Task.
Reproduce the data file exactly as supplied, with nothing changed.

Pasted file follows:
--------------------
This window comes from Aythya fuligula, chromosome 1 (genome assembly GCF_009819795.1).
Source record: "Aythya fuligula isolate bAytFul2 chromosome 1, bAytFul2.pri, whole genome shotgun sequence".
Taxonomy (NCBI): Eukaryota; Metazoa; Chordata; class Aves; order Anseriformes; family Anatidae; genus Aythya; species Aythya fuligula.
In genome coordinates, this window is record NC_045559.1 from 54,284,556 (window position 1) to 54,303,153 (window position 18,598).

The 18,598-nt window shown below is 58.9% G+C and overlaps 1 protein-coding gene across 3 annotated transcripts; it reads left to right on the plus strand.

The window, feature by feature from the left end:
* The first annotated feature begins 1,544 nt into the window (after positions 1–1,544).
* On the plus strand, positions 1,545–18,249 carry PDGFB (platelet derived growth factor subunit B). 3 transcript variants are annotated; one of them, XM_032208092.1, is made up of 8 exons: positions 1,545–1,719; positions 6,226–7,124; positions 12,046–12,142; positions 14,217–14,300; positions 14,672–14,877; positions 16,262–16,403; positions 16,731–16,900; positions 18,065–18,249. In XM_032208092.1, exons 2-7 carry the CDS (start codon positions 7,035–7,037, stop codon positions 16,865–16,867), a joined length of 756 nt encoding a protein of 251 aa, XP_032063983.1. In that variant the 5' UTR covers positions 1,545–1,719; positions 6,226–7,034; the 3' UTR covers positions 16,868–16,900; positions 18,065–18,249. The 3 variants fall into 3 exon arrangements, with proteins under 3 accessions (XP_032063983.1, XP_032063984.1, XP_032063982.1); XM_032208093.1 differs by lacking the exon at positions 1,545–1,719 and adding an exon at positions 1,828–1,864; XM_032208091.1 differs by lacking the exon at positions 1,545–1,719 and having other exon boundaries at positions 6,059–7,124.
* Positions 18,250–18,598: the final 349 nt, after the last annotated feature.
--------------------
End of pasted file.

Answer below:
This window comes from Aythya fuligula, chromosome 1 (genome assembly GCF_009819795.1).
Source record: "Aythya fuligula isolate bAytFul2 chromosome 1, bAytFul2.pri, whole genome shotgun sequence".
Taxonomy (NCBI): Eukaryota; Metazoa; Chordata; class Aves; order Anseriformes; family Anatidae; genus Aythya; species Aythya fuligula.
In genome coordinates, this window is record NC_045559.1 from 54,284,556 (window position 1) to 54,303,153 (window position 18,598).

The 18,598-nt window shown below is 58.9% G+C and overlaps 1 protein-coding gene across 3 annotated transcripts; it reads left to right on the plus strand.

The window, feature by feature from the left end:
* The first annotated feature begins 1,544 nt into the window (after positions 1–1,544).
* On the plus strand, positions 1,545–18,249 carry PDGFB (platelet derived growth factor subunit B). 3 transcript variants are annotated; one of them, XM_032208092.1, is made up of 8 exons: positions 1,545–1,719; positions 6,226–7,124; positions 12,046–12,142; positions 14,217–14,300; positions 14,672–14,877; positions 16,262–16,403; positions 16,731–16,900; positions 18,065–18,249. In XM_032208092.1, exons 2-7 carry the CDS (start codon positions 7,035–7,037, stop codon positions 16,865–16,867), a joined length of 756 nt encoding a protein of 251 aa, XP_032063983.1. In that variant the 5' UTR covers positions 1,545–1,719; positions 6,226–7,034; the 3' UTR covers positions 16,868–16,900; positions 18,065–18,249. The 3 variants fall into 3 exon arrangements, with proteins under 3 accessions (XP_032063983.1, XP_032063984.1, XP_032063982.1); XM_032208093.1 differs by lacking the exon at positions 1,545–1,719 and adding an exon at positions 1,828–1,864; XM_032208091.1 differs by lacking the exon at positions 1,545–1,719 and having other exon boundaries at positions 6,059–7,124.
* Positions 18,250–18,598: the final 349 nt, after the last annotated feature.